To overcome the sense of hate you have towards yourself you must get control of that inner critic. That voice inside your head that we have submitted to over the years that tells us we are not worthy, good enough, capable enough, beautiful enough etc. After all would you talk to a friend in the same way that you speak to yourself. Why then do you allow this inner critic to develop. By making excuses and complaining you are only feeding those inner thoughts and feelings and leave yourself little opportunity to make the realistic positive changes. By taking action you empower yourself and others to feel better, think better, believe better and ultimately be better. I wish you every ounce of success for gaining control of you inner thoughts and therefore creating the reality you desire.

REFRENCES

Firestone, R.W, Firestone, L & Catlett J. 2002. “Conquer Your Critical Inner Voice: A Revolutionary Program to Counter Negative Thoughts and Live Free From Imagined Limitations.” New Harbinger

Kishimi, I & Koga, F. 2018. “The Courage to be Disliked: How to Free Yourself, Change Your Life and Achieve Real Happiness”. Allen & Unwin

Some people are motivated by competition while others are not. We do not all feel the need to win (Robert E. Franken & Douglas J. Brown 1995). It is difficult to imagine a world where humans pursue a competitive advantage only to improve life for themselves and others.Whatever way you look at it, competition means someone must lose (Dr Sander van Der Linden 2015). The problem with the competitive nature of society today is that competition isn’t always met with cooperation. Modern day society is thwart with competition. Sports entertain the masses, political divides are competitive, economic competition means that markets are efficient and even human survival and finding love is competitive. Competition often gives us the incentive to perform better, satisfies the need to win and gives motivates people to put in greater effort in order to perform at a higher level (Robert E. Franken & Douglas J. Brown 1995).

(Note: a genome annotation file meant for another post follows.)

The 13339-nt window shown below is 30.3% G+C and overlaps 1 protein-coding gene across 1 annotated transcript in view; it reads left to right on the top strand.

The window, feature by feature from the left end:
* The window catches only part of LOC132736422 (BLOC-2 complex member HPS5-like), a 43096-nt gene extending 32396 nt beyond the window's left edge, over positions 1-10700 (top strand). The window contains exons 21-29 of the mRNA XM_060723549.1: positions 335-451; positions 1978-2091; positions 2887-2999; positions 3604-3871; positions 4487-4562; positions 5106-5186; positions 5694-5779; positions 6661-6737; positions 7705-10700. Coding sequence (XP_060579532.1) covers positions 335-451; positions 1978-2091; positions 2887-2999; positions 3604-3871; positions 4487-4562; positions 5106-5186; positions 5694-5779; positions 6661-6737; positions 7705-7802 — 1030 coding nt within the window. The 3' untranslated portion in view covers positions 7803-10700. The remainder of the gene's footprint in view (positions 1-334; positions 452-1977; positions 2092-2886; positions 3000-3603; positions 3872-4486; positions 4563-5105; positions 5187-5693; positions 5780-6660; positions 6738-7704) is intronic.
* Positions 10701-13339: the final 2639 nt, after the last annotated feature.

In terms of mental health patients who take medications; which, I must say, are crucial to maintain stability and ensure patients remain out of hospital. However, they seem to be so strong that they come with unavoidable side effects that destabilise the patient’s competitiveness. Side effects include anxiety, weight gain, problems with attention, memory or speech, visual disturbances such as blurred vision, tremors and even, the one that I haven’t, obviously, yet experienced (and this is written on most of the leaflets for medications that treat mental health conditions) ‘sudden and immediate death’. Mental Health patients have less chance of competing successfully due to these side effects and often give up and accept a life that leaves them second best.

There is also the stigmatism that can give patients little opportunity to feel capable of competing. Patients are guilty of giving others’ opinions of themselves greater significance than what they think of themselves. They accept a worse version of themselves due to others influence, instead of deciding for themselves what they stand for. 

I don’t think anybody can say they don’t compete with themselves. I am talking about that inner critic I spoke about in my previous blog entry “The Science of Stigma – The Inner Critic – PART 4”. This inner voice competes alongside a more accepting and rewarding voice. You can choose either to feed your growling dog or your friendly, tail wagging, pleased to see you dog. They compete for your internal chatter and therefore your state of mind. It is important that we learn to manage this internal competition in order to gain a less dependent mind. I have said it before; we must take control of our own thoughts in order to fully establish a mind that is freer from the influence of others.

Gratitude is an extremely powerful concept that can help promote positive self-competition. There is always someone worse off than you and if you allow yourself the time to feel grateful for even the smallest things in life then you will nurture both competition and cooperation. Be consciously grateful when you pick your head off the pillow in the morning, when you eat your meals throughout the day, when you walk out your front door freely and unassisted and so on. It is also worth considering that the less we compare ourselves to others the more chance we will have to learn about ourselves.